Sunday, September 12, 2010

the greater good

i'm glad i'm here.
i'll start off with that.

there are times when i imagine what it would be like if i were back in provo, still. and what? assisting on an occasional movie and just hanging around, being awesome, mostly.
been there, done that.

life here isn't as elysian as it was behind the red door. there, i had gotten to the point where everything was in its place for the most part: i was working enough to pay my bills and store a little in the bank, liked my ward and was usually teaching sunday school, played mario kart with my brother on sundays, saw my sister and nephews regularly, and had some seriously dang friends to watch movies, go shoot junk, or hang out at ihop.

in a way, it was kind of like playing a dragon warrior game, where i had gone through every castle and dungeon, collected every treasure chest and completed every side quest. i could wander around some, but there wasn't much left to do but go fight the final boss and finish the game. (not that i'm saying my life in provo was perfect or that i had all the answers, please don't misunderstand)

on the drive down to texas, tim reminded me of something that i said at my birthday party: i have the greatest group of friends in the world and i wouldn't trade [them] for anything. ...except that i am.
at times, that's echoed around in my mind.

i've told myself that i didn't want to be someone who sacrifices family and friends for career pursuits; and that's not my nature. i'm not that kind of a person.
so what was i doing leaving behind a circle of friends whom i valued more than just about anything else in the world?

the answers aren't too difficult, but i've still had to remind myself at moments just the same.
first, the immediacy of friendship can be transitory. in other words, especially in singlehoodnesship, our lives in the midst of change and flux. people get married or move away or whatnot. in the four years of movie night, the roster turned over completely at least three times (with the exception of mark).
in that respect, i'm glad that i was able to leave on such a high note, friendshiply speaking.

second, that circle of friends, though seriously dang, is not my ultimate goal. i want a family, and i want to be able to provide for said imaginary family. as a camera assistant, i wasn't quite seeing that. and i've essentially spent six years looking in to that and did not find what i was looking for.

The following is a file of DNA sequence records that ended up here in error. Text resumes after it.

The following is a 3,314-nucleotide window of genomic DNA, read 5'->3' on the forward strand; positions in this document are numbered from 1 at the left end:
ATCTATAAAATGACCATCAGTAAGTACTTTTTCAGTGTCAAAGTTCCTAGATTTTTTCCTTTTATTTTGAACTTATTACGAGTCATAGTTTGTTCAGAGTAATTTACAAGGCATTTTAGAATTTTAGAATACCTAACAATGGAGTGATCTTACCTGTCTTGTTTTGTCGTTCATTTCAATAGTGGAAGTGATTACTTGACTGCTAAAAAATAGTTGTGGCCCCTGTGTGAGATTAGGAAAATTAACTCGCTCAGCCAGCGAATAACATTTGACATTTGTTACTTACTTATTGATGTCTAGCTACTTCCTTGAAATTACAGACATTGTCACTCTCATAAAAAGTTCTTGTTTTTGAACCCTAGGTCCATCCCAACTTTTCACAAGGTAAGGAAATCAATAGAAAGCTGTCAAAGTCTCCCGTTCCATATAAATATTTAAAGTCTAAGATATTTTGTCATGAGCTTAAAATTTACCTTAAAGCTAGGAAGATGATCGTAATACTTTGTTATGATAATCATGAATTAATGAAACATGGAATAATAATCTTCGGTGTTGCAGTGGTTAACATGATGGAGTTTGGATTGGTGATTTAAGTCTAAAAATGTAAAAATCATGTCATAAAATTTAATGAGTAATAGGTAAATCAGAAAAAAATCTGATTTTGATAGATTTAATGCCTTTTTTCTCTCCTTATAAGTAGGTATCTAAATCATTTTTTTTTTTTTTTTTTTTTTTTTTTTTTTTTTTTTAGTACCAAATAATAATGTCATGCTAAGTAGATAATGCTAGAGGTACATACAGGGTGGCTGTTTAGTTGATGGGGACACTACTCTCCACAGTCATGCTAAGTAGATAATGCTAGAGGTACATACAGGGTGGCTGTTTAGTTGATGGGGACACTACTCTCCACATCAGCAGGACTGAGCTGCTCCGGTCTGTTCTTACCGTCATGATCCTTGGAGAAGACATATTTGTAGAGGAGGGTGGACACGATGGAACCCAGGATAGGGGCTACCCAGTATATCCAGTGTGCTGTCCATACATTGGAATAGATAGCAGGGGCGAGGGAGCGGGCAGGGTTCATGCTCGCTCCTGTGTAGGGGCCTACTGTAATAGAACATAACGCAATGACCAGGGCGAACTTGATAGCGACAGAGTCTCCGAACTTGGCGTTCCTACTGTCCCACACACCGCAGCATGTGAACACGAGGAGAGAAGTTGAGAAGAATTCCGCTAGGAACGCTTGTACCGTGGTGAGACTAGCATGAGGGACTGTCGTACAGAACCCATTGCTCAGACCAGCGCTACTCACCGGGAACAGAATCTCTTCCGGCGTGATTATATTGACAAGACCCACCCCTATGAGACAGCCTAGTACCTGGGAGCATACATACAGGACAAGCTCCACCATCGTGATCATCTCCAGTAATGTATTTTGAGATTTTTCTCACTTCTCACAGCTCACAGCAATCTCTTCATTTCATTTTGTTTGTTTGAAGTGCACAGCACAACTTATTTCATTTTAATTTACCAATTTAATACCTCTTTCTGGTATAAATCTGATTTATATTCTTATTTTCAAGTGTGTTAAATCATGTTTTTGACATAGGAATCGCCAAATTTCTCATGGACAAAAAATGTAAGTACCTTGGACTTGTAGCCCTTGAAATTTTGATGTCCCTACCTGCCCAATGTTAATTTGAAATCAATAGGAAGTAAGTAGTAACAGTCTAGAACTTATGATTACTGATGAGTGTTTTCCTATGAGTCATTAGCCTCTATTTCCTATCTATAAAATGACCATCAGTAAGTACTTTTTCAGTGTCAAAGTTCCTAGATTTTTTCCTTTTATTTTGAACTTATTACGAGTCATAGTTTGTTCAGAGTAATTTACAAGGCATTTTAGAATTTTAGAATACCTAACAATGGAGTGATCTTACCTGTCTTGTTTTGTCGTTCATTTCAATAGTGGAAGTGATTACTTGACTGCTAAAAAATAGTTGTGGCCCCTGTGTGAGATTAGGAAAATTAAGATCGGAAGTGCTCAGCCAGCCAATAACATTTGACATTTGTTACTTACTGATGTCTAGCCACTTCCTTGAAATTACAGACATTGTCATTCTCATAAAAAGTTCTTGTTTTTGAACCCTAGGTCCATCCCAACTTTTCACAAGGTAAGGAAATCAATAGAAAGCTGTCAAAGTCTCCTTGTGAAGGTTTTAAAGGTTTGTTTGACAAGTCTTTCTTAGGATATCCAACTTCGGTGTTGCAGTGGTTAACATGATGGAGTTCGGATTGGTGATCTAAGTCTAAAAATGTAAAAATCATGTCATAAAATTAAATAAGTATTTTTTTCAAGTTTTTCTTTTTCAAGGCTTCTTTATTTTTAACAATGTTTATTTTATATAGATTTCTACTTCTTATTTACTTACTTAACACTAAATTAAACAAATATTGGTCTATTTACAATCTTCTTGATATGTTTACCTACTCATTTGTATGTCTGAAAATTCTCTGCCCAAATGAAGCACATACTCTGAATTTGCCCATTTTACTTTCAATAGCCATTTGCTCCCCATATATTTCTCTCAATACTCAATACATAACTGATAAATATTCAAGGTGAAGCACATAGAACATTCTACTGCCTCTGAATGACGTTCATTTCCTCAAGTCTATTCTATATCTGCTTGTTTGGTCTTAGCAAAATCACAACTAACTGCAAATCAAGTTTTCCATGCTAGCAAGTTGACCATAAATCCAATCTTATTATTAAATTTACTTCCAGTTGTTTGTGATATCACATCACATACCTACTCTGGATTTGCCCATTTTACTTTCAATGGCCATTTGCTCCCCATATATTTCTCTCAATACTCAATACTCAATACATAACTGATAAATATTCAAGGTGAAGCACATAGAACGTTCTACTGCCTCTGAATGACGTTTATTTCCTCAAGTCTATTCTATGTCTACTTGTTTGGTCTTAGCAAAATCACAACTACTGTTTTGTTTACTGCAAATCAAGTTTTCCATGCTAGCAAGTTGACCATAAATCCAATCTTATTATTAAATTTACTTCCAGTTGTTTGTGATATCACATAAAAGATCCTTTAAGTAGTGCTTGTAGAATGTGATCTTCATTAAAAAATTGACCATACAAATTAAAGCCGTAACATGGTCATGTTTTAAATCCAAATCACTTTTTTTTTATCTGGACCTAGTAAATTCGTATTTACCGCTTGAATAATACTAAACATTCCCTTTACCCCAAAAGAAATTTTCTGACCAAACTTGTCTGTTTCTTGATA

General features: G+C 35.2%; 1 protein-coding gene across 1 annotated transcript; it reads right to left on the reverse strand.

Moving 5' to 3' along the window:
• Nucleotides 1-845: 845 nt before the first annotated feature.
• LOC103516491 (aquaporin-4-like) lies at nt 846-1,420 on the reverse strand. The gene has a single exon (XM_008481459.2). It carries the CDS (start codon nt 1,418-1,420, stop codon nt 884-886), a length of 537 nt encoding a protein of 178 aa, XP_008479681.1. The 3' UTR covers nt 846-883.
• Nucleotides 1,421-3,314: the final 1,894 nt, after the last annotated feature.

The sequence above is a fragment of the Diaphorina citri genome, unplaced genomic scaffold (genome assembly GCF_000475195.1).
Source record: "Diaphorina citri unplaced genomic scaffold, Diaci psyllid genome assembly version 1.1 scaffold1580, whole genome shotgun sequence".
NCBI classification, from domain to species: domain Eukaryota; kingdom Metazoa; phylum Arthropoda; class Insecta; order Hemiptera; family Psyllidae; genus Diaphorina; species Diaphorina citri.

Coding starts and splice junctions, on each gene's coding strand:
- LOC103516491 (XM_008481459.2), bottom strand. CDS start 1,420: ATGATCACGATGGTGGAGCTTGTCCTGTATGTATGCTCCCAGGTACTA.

so, i've given up something really wonderful in the hopes of laying a foundation for something even greater still.

and that means starting over. when you finish dragon warrior 2, you've got all the armor and the spells so that nothing can really stop you. but when you pop in dragon warrior 3, at the start it's just you with a wooden sword and a shirt.
such is my state now.

it takes patience to start anew. i make friends for life, but that takes time. another pearl of wisdom tossed out by tim on our cross-country drive is that you make friends in three stages:
1. location. people who live by you or who are in your classes; i've seen you before, let's do something.
2. interests. other nerds who like computer animation or black and white foreign films or the restored gospel. we have something in common; cool, let's hang out.
3. people you actually like. often distilled from groups 1 & 2, though not exclusively nor automatically. if you're reading this, you might be a three.

you can't force it. it takes time. and it's hard to start over. but you have to start somewhere. even in the blessed 223rd, i didn't make friends on sunday so much as during the other activities, most notably f.h.e. group 2. at this point, i haven't had the opportunity to go to many ward activities down here, but this week it's looking like i'll be able to go to f.h.e., institute, and the temple trip on friday (still getting used to having the closest temple be 90 minutes away).